Clashes break out in Belarus after Lukashenko re-election
(Update adds information about clashes in pars 1-8, new headline, minor edits)
By Ignacio Ortega
Moscow, Aug 10 (efe-epa).- Clashes broke out between riot police and protesters in Minsk and other Belarusian cities Sunday after exit polling pointed to victory once again for Alexandr Lukashenko in the presidential election.
Witnesses say that in the capital, police used rubber bullets, water canon and flash grenades to disperse thousands of protesters, who on one of the city’s avenues erected a barricade.
Health services reported the admission of wounded people to hospitals, although the local police have not confirmed this.
In a video published by the local press, a truck – reportedly a police vehicle – can be seen careening through a crowd in the center of the capital, an incident in which people were said to have been injured.
Ambulances arrived in the areas of the city where the most violent crashes occurred.
Similar incidents were recorded in other cities of the country, which has been led by Lukashenko – often referred to as Europe’s last dictator – since 1994.
The press reported protests in Brest, Gomel, Grodno and Vitebsk, among others, although the opposition leader, Svetlana Tikhanovskaya, had earlier urged Belarusians – both civilians and the uniformed – not to resort to violence.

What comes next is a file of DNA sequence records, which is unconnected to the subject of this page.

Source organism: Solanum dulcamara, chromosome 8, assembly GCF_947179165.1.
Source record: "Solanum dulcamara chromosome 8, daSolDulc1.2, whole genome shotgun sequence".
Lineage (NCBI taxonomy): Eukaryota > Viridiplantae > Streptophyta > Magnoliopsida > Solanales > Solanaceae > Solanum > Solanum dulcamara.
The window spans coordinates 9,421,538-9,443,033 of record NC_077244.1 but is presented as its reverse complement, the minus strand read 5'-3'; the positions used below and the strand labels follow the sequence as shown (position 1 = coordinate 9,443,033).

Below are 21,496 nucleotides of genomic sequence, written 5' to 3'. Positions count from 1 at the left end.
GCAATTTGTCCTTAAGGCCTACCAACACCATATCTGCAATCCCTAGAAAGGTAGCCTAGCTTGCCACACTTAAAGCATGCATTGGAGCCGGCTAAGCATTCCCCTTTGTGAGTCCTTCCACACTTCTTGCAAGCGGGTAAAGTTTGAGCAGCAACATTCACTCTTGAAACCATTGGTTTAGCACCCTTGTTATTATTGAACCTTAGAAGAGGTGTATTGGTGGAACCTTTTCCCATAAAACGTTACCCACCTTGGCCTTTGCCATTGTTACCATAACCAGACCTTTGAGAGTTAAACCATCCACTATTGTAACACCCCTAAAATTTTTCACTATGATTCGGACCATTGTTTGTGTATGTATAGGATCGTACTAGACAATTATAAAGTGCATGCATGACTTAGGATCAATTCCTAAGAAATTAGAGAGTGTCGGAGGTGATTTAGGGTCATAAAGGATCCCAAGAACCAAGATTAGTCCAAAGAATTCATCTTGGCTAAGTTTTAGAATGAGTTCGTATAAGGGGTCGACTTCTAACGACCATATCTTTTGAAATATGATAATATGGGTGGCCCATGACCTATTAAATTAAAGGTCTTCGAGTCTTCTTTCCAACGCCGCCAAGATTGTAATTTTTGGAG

Once fighting broke out, Tikhanovskaya again called on protesters and security forces to stop the violence.
“I want to ask the militia and troops to remember that they are part of the people,” she said. “Please, stop the violence.”
Lukashenko was re-elected Sunday with nearly 80 percent of the votes, according to exit polls, a victory also marked by arrests of opposition protesters and journalists, the blocking of the internet and suspicions of fraud.
“The most important thing is to know how to accept defeat. That is, accepting (the result) and congratulating” one’s rival, said Lidia Yermoshina, the feared head of the Central Election Commission, a post she has held since 1996.
Lukashenko, 65, has been in power since 1994 and was seeking a sixth presidential term amid tensions with Minsk’s main ally, Russia, and thawing relations with the United States, which on Sunday sent a second shipment of petroleum to Belarus to help cover the shortfall created by the halting of Russian oil shipments to the former Soviet region.
According to exit polls made public by the Belta news agency, Lukashenko received 79.7 percent of the votes, a win which could keep him in office until 2025, an unprecedentedly long term in office in modern European history.
Meanwhile, Tiyanovskaya, the presidential candidate of the unified opposition, obtained 6.8 percent of the votes, a result quite a bit below what had been predicted by analysts.
Tiyanovskaya, who in May assumed the leadership of the opposition after the arrest of her husband Sergey Tiyanovsky, the country’s most popular blogger, managed in recent weeks to mobilize hundreds of thousands of people throughout Belarus.
“The country cannot belong to just one person,” the opposition leader said on Saturday, promising if she won the election to convene truly democratic elections within six months.
Tiyanovskaya is part of a troika with two other women – Veronika Tsepkalo, the wife of an exiled candidate, and Maria Kilesnikova, the representative of arrested banker and presidential aspirant Victor Barariko.
Despite their efforts, Lukashenko has insisted that a woman cannot become president of Belarus.